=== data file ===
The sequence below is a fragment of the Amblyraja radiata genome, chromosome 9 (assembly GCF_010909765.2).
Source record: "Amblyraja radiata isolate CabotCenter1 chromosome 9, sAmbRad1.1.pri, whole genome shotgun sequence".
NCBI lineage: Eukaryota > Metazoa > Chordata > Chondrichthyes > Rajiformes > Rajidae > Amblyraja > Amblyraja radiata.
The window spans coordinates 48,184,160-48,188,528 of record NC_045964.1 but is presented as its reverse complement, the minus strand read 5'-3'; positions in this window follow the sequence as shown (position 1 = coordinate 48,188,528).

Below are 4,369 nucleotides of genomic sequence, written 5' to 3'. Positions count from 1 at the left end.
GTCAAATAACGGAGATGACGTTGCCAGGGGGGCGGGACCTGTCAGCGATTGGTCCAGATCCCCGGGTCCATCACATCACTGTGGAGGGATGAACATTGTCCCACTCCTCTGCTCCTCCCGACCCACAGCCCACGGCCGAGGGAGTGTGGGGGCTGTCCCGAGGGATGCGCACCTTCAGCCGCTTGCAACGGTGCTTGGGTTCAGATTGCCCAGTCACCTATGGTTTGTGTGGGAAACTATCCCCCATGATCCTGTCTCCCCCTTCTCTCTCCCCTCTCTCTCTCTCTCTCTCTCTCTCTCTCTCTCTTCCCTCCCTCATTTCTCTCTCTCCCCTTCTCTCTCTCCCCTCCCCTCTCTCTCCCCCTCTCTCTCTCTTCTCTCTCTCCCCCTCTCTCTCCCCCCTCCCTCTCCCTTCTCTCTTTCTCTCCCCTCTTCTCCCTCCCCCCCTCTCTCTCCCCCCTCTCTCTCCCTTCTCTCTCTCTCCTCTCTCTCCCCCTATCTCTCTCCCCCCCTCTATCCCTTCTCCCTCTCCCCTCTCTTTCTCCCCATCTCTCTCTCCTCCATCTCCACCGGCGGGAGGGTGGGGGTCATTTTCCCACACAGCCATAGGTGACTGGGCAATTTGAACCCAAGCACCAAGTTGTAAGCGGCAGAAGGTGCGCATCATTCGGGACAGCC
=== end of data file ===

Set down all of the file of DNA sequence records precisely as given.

The sequence below is a fragment of the Amblyraja radiata genome, chromosome 9 (assembly GCF_010909765.2).
Source record: "Amblyraja radiata isolate CabotCenter1 chromosome 9, sAmbRad1.1.pri, whole genome shotgun sequence".
NCBI lineage: Eukaryota > Metazoa > Chordata > Chondrichthyes > Rajiformes > Rajidae > Amblyraja > Amblyraja radiata.
The window spans coordinates 48,184,160-48,188,528 of record NC_045964.1 but is presented as its reverse complement, the minus strand read 5'-3'; positions in this window follow the sequence as shown (position 1 = coordinate 48,188,528).

Below are 4,369 nucleotides of genomic sequence, written 5' to 3'. Positions count from 1 at the left end.
GTCAAATAACGGAGATGACGTTGCCAGGGGGGCGGGACCTGTCAGCGATTGGTCCAGATCCCCGGGTCCATCACATCACTGTGGAGGGATGAACATTGTCCCACTCCTCTGCTCCTCCCGACCCACAGCCCACGGCCGAGGGAGTGTGGGGGCTGTCCCGAGGGATGCGCACCTTCAGCCGCTTGCAACGGTGCTTGGGTTCAGATTGCCCAGTCACCTATGGTTTGTGTGGGAAACTATCCCCCATGATCCTGTCTCCCCCTTCTCTCTCCCCTCTCTCTCTCTCTCTCTCTCTCTCTCTCTCTCTTCCCTCCCTCATTTCTCTCTCTCCCCTTCTCTCTCTCCCCTCCCCTCTCTCTCCCCCTCTCTCTCTCTTCTCTCTCTCCCCCTCTCTCTCCCCCCTCCCTCTCCCTTCTCTCTTTCTCTCCCCTCTTCTCCCTCCCCCCCTCTCTCTCCCCCCTCTCTCTCCCTTCTCTCTCTCTCCTCTCTCTCCCCCTATCTCTCTCCCCCCCTCTATCCCTTCTCCCTCTCCCCTCTCTTTCTCCCCATCTCTCTCTCCTCCATCTCCACCGGCGGGAGGGTGGGGGTCATTTTCCCACACAGCCATAGGTGACTGGGCAATTTGAACCCAAGCACCAAGTTGTAAGCGGCAGAAGGTGCGCATCATTCGGGACAGCC